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Resumes that Work Harder than You Do

Posted on 20 August 2008

The resume must be carefully crafted to appeal to a specific audience, which may mean you will need to create several different versions.

Two Types of Resumes

Two common styles of resumes are reverse-chronological and functional.

  • Reverse-Chronological: In this resume, the job history is spelled out from the most recent job backward. Titles and organizations are emphasized, and duties and accomplishments within those jobs described. This format’s advantages are its emphasis on continuity and career growth. This style is best used when your career direction is clear and the job target is directly in line with your work history.
  • Functional: This format highlights major job function areas stressing skills and accomplishments, and allows you to organize them in an order that most supports your work objectives and job targets. Actual titles and work history are in a subordinate section. Try a functional resume format if you are changing occupations or launching your first job search without any direct experience in the field. In a functional resume you should feature three to four skill sets listed under separate headings. In each set describe skills and accomplishments.

Standard Categories on Your Resumes

Functional Resume Headings:

  • Administration
  • Public Relations
  • Communications
  • Environment
  • Community Affairs
  • Financial Analysis
  • Marketing
  • Strategic Planning/Management
  • Conflict Management
  • Health Care
  • Nutrition
  • Writing and Editing
  • Consulting
  • Journalism
  • Research
  • Organizational Development
  • Name, Address, Telephone and Email: This information is usually centered at the top of the page. The exception is if you give a school address and home address. In this case, center the name and put your addresses in the upper left and right corners.
  • Objective (recommended, but optional): Stating an objective on your resume entails giving a clear description of a particular title or occupational field that you want to pursue and the type of organization for which you would like to work. It can be a powerful tool to attract an employer’s attention. Do not include an objective if your resume is going to be stored online in a database such as Monster.com or in a college’s internal recruiting system.
  • Education: List your university degree(s), or expected degrees, and dates in reverse chronological order. Next, list your areas of concentration, academic honors, and any specific course work that may be of special interest to employers. Remember to include the city and state and year of graduation.
  • Work Experience: This section is usually the most important to an employer and should incorporate all experience; paid, unpaid, volunteer and extracurricular may be included. This is your chance to highlight the accomplishments you have achieved and the corresponding skills you can offer an employer. The detailing of functions performed and goals achieved is best accomplished by using action verbs. Electronic versions of your resume should be sent in Text-Only format. In this type of resume format you want to stress nouns that indicate departments, computer applications and any specialized areas of knowledge. Many companies use databases from which they retrieve resumes by searching key words such as “accounting,” “C++” and “financial analysis.”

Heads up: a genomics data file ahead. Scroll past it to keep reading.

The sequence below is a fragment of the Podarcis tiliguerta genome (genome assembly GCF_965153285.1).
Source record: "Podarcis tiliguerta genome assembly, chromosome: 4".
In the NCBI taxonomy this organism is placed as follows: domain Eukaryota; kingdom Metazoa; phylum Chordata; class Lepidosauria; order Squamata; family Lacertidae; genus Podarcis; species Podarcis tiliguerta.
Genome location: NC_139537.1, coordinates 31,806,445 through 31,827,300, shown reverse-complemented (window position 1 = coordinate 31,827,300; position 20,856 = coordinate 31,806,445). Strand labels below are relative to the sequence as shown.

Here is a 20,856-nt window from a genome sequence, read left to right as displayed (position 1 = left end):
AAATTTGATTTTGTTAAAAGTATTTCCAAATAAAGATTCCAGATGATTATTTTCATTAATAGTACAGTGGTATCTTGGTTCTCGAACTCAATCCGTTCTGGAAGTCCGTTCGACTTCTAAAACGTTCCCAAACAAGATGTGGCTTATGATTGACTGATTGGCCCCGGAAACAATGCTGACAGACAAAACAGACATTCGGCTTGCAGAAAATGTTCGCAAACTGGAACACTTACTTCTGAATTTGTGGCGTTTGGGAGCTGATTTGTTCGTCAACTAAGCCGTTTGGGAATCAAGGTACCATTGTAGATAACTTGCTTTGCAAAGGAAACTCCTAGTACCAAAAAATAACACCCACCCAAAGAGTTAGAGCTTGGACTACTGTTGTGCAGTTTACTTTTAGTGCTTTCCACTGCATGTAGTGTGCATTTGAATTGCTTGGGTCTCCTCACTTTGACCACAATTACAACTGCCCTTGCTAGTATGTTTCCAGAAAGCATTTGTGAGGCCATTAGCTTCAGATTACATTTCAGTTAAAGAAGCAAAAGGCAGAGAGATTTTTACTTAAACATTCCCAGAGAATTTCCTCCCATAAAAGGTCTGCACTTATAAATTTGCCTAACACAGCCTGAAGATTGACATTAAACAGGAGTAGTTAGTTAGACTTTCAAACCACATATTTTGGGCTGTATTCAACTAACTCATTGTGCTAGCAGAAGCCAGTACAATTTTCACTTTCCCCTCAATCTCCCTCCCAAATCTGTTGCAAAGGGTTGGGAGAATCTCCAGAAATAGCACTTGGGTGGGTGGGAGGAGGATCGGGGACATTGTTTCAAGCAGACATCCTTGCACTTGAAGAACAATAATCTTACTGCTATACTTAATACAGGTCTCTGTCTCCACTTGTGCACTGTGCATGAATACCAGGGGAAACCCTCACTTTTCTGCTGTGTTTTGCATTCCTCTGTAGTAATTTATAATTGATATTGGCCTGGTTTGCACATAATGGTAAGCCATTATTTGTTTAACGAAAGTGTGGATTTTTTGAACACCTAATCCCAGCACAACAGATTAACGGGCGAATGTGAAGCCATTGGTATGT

• Awards and Honors: These may be included in the education section; however, a separate category is a good way to outline academic or other scholarships, fellowships or prizes should you have many to list.
  • Technology: Technical skills that relate to your education and work can be listed in this section, (e.g., Lotus Notes, Microsoft Office, SPSS, reading blueprints and CAD/CAM).
  • Languages: If you are proficient in any foreign languages, list them in a separate category.
  • Publications (optional): This is your chance to highlight any research and writing. List publications by title, journal and date.
  • Extracurricular and Community Activities: Affiliations with well-known organizations often make a positive impression with potential employers. Leadership positions, initiation of new programs, athletic achievements, organization of student groups or unusual accomplishments can be listed.
  • Interests: If you have interests, sports, hobbies or activities that you think might make you more attractive or unique to employers, highlight them here. Resumes often look the same, but your interests can make you stand out.
  • “References Available Upon Request”: Do not include this tagline. It is assumed you will provide references.
  • Exclude: Height, weight, health, marital status, date of birth and references to religious or political groups.

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